The role of ethnicity remains something that many are rightly worried about. There are several pieces of work going on in both PHE and NHSE looking at this. Occupational medicine has a large role to play for us as physicians and the letter from Simon Stevens formally tasked trusts with risk assessing staff. Anne de Bono, president of our Faculty of Occupational Medicine, is working hard on this with colleagues, including the Society of Occupational Medicine. This is going to be a massive amount of work for an understaffed part of our workforce.

 

This week’s shout out therefore goes to them. Thank you to all our occupational physicians.”

 

 

WHU Consultation – Health is everyone’s business, proposals to reduce ill-health related job loss

WHU Consultation – Health is everyone’s business, proposals to reduce ill-health related job loss

Council for Work and Health members have actively contributed to the extensive research and debate resulting in this welcomed consultation initiative.  It is disappointing that many UK workers, particularly in small businesses, but even in large employers such as the NHS, have inconsistent access to good quality occupational health support when ill.  This exercise seeks to test ideas to enable more workers to get support when needed and hence reduce the numbers that face being unable to work due to resolvable issues. Council members will actively respond to this consultation and we urge as many as possible to contribute to this vital debate and support opportunity for change.

https://www.gov.uk/government/consultations/health-is-everyones-business-proposals-to-reduce-ill-health-related-job-loss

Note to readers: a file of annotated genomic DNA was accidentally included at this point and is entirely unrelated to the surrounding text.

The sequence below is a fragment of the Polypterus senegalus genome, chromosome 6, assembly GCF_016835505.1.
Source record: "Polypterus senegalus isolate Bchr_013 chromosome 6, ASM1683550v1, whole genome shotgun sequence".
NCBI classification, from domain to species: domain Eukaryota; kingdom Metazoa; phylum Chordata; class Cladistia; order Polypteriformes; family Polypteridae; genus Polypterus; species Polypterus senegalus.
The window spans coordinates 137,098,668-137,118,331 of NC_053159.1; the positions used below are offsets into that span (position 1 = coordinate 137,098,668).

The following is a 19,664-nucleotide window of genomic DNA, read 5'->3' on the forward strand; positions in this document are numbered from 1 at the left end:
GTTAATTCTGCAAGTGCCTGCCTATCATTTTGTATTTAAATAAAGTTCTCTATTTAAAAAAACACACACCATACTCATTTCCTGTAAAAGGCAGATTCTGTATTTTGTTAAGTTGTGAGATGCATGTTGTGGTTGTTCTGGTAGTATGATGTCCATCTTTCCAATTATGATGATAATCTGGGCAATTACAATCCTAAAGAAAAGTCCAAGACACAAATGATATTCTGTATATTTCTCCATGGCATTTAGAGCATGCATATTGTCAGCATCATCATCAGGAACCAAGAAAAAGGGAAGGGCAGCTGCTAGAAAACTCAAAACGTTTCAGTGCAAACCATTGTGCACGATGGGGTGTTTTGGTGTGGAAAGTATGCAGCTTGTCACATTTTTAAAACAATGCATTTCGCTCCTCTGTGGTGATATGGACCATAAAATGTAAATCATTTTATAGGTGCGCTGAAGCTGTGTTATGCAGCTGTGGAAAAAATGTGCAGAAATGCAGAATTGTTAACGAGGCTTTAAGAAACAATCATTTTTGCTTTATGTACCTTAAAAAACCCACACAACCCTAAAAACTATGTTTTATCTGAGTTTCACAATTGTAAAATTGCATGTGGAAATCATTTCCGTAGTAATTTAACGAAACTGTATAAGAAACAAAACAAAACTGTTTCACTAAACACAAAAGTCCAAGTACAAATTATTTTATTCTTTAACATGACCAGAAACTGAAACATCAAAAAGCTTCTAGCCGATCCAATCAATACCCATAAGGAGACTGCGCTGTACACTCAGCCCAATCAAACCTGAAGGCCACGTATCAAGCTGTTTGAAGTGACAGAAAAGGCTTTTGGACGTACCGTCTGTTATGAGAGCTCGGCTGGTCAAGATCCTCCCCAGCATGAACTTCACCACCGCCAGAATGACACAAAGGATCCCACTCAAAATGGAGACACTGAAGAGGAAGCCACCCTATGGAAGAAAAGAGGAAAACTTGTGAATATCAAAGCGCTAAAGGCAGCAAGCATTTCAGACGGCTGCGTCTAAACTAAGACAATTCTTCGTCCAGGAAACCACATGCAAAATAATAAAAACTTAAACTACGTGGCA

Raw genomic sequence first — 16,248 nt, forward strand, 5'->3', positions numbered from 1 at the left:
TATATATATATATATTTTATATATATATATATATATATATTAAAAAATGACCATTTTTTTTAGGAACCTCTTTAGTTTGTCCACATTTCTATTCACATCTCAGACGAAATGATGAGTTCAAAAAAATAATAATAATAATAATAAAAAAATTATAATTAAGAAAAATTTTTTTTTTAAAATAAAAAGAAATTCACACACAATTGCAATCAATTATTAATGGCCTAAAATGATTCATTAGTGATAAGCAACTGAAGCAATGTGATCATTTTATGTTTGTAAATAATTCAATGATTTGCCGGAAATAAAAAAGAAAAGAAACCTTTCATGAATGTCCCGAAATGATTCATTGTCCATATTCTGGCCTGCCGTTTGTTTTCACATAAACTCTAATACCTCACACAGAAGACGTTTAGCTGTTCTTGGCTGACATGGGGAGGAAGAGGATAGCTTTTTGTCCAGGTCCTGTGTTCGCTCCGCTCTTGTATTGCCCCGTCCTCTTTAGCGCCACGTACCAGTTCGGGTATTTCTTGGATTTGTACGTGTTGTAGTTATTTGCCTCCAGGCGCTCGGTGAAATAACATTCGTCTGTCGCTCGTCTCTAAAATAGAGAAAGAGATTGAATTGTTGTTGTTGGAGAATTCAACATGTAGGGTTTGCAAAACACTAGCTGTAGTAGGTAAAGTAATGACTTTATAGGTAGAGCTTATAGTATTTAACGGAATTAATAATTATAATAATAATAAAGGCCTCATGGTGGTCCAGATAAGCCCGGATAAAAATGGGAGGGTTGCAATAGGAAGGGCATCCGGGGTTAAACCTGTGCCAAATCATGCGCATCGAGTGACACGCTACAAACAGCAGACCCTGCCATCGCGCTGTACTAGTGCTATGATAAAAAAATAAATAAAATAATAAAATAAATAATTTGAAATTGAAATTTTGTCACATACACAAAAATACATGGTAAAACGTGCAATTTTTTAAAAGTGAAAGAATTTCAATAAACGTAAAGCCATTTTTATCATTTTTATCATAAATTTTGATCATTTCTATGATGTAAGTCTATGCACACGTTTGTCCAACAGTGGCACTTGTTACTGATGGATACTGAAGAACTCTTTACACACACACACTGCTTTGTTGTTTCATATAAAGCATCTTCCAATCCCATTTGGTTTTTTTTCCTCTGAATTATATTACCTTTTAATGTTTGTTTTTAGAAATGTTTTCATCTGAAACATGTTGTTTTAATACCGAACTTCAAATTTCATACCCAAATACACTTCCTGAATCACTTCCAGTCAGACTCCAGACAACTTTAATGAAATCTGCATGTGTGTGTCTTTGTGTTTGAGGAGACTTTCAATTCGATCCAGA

Consultation link:

https://getinvolved.dwp.gov.uk/work-and-health/consultation/

 

No Time To Lose (IOSH Campaign)

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Did you know that worldwide at least 38,000 people die every year from mesothelioma, a fatal asbestos-related cancer?

These deaths cause so much heartbreak and suffering. They leave huge holes in families; ones that can never be filled. Asbestos fibres are invisible to the naked eye, therefore it is so important for people to know where asbestos can be found, so these deaths can be prevented.

Taking place tomorrow, (05 July), Action Mesothelioma Day, brings together patients, carers, families and local dignitaries in Britain for services of remembrance and hope, commemorating the thousands of lives lost to mesothelioma. The day is organised by No Time to Lose (NTTL) supporter Mesothelioma UK.

To mark this important day, we will be attending the service at Leicester Cathedral to support Mesothelioma UK and to exhibit our new co-branded pocket cards. We are also joining forces with the international Asbestos Disease Awareness Organization by sharing resources through its Know Asbestos campaign website.

You can get involved in Action Mesothelioma Day too by:

  • downloading and distributing our free resources, to raise awareness of the risks.
  • signing-up to our pledge (if you haven’t already), to capture the key actions your organisation does, or plans to do, to manage carcinogenic exposures at work. Once your pledge has been approved, we will send you an IOSH certificate demonstrating your commitment.
  • supporting NTTL by communicating the campaign through your communications channels
  • following @_NTTL on Twitter and retweeting our tweets to help spread the word.

Many thanks for your continued support. Together we can beat occupational cancer.